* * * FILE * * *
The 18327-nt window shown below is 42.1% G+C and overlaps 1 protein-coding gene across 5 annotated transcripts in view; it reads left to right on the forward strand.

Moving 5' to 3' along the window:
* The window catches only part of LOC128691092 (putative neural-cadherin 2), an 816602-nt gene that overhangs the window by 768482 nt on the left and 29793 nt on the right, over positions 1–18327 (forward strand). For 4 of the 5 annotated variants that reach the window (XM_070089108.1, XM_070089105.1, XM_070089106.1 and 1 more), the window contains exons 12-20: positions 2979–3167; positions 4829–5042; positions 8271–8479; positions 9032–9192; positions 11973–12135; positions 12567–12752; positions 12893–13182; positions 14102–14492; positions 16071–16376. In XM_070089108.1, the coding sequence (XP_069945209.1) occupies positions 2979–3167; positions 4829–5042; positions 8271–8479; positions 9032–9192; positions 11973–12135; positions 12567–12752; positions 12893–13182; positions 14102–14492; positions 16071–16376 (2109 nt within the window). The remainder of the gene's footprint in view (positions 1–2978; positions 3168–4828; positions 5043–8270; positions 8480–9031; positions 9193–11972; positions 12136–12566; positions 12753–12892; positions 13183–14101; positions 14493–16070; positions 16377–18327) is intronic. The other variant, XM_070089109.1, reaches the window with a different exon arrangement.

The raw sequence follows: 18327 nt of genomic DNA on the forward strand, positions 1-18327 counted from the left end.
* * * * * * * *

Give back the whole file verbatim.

The 18327-nt window shown below is 42.1% G+C and overlaps 1 protein-coding gene across 5 annotated transcripts in view; it reads left to right on the forward strand.

Moving 5' to 3' along the window:
* The window catches only part of LOC128691092 (putative neural-cadherin 2), an 816602-nt gene that overhangs the window by 768482 nt on the left and 29793 nt on the right, over positions 1–18327 (forward strand). For 4 of the 5 annotated variants that reach the window (XM_070089108.1, XM_070089105.1, XM_070089106.1 and 1 more), the window contains exons 12-20: positions 2979–3167; positions 4829–5042; positions 8271–8479; positions 9032–9192; positions 11973–12135; positions 12567–12752; positions 12893–13182; positions 14102–14492; positions 16071–16376. In XM_070089108.1, the coding sequence (XP_069945209.1) occupies positions 2979–3167; positions 4829–5042; positions 8271–8479; positions 9032–9192; positions 11973–12135; positions 12567–12752; positions 12893–13182; positions 14102–14492; positions 16071–16376 (2109 nt within the window). The remainder of the gene's footprint in view (positions 1–2978; positions 3168–4828; positions 5043–8270; positions 8480–9031; positions 9193–11972; positions 12136–12566; positions 12753–12892; positions 13183–14101; positions 14493–16070; positions 16377–18327) is intronic. The other variant, XM_070089109.1, reaches the window with a different exon arrangement.

The raw sequence follows: 18327 nt of genomic DNA on the forward strand, positions 1-18327 counted from the left end.